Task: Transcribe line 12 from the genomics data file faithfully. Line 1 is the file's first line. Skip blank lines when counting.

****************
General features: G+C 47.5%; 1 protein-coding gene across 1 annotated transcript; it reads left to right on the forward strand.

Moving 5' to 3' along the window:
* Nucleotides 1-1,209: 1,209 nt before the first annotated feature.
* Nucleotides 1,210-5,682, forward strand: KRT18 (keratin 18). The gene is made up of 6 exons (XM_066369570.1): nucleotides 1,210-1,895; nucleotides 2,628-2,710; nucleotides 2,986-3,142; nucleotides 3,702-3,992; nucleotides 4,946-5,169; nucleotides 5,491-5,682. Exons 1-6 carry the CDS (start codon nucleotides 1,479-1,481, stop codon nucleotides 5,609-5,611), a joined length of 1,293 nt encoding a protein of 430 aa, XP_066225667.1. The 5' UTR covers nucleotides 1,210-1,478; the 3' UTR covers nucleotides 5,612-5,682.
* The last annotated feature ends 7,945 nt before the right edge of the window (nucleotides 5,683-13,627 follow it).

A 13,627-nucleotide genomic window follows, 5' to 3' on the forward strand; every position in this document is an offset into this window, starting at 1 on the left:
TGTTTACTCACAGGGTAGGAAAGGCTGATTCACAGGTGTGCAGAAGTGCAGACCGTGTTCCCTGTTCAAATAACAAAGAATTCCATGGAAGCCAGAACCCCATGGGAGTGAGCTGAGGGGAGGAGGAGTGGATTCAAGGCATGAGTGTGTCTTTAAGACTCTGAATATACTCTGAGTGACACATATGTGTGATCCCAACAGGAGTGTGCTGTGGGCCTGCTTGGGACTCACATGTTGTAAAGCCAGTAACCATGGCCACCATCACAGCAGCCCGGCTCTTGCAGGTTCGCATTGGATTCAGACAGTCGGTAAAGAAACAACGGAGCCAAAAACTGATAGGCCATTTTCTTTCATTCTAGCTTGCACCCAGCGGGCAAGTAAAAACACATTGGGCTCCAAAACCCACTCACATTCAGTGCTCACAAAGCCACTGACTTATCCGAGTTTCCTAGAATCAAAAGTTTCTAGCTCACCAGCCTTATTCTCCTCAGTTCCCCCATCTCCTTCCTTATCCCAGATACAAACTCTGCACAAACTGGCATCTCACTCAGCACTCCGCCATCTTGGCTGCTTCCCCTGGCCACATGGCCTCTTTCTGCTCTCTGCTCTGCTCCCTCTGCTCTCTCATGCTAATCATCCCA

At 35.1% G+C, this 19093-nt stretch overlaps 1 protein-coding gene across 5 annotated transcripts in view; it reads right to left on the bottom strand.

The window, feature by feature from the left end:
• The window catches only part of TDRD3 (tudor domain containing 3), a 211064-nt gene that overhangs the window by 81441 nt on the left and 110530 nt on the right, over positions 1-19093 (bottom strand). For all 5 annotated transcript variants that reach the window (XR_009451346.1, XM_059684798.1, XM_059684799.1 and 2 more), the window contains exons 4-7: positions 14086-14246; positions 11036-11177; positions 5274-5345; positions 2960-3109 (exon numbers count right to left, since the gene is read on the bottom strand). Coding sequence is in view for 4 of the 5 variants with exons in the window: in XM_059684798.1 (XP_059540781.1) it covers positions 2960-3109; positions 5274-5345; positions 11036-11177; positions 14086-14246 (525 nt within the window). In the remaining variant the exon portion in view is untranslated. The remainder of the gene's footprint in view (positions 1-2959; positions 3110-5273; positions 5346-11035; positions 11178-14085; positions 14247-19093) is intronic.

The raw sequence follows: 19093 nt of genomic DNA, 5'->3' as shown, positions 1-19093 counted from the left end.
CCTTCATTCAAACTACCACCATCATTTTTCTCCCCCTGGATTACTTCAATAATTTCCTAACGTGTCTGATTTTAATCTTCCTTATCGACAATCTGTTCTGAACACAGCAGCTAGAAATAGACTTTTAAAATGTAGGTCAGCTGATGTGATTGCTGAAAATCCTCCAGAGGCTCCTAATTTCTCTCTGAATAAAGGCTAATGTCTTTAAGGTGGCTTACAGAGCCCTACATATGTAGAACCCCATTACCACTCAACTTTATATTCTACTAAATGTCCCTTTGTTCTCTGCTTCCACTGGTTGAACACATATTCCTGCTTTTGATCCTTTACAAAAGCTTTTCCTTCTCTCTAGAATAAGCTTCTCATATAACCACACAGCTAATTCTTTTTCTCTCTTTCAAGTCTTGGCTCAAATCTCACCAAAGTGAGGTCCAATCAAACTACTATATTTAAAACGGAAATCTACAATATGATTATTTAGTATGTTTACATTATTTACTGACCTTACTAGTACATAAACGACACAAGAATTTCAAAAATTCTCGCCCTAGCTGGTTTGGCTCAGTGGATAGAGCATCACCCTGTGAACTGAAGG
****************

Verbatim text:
CCTTCATTCAAACTACCACCATCATTTTTCTCCCCCTGGATTACTTCAATAATTTCCTAACGTGTCTGATTTTAATCTTCCTTATCGACAATCTGTTCTGAACACAGCAGCTAGAAATAGACTTTTAAAATGTAGGTCAGCTGATGTGATTGCTGAAAATCCTCCAGAGGCTCCTAATTTCTCTCTGAATAAAGGCTAATGTCTTTAAGGTGGCTTACAGAGCCCTACATATGTAGAACCCCATTACCACTCAACTTTATATTCTACTAAATGTCCCTTTGTTCTCTGCTTCCACTGGTTGAACACATATTCCTGCTTTTGATCCTTTACAAAAGCTTTTCCTTCTCTCTAGAATAAGCTTCTCATATAACCACACAGCTAATTCTTTTTCTCTCTTTCAAGTCTTGGCTCAAATCTCACCAAAGTGAGGTCCAATCAAACTACTATATTTAAAACGGAAATCTACAATATGATTATTTAGTATGTTTACATTATTTACTGACCTTACTAGTACATAAACGACACAAGAATTTCAAAAATTCTCGCCCTAGCTGGTTTGGCTCAGTGGATAGAGCATCACCCTGTGAACTGAAGG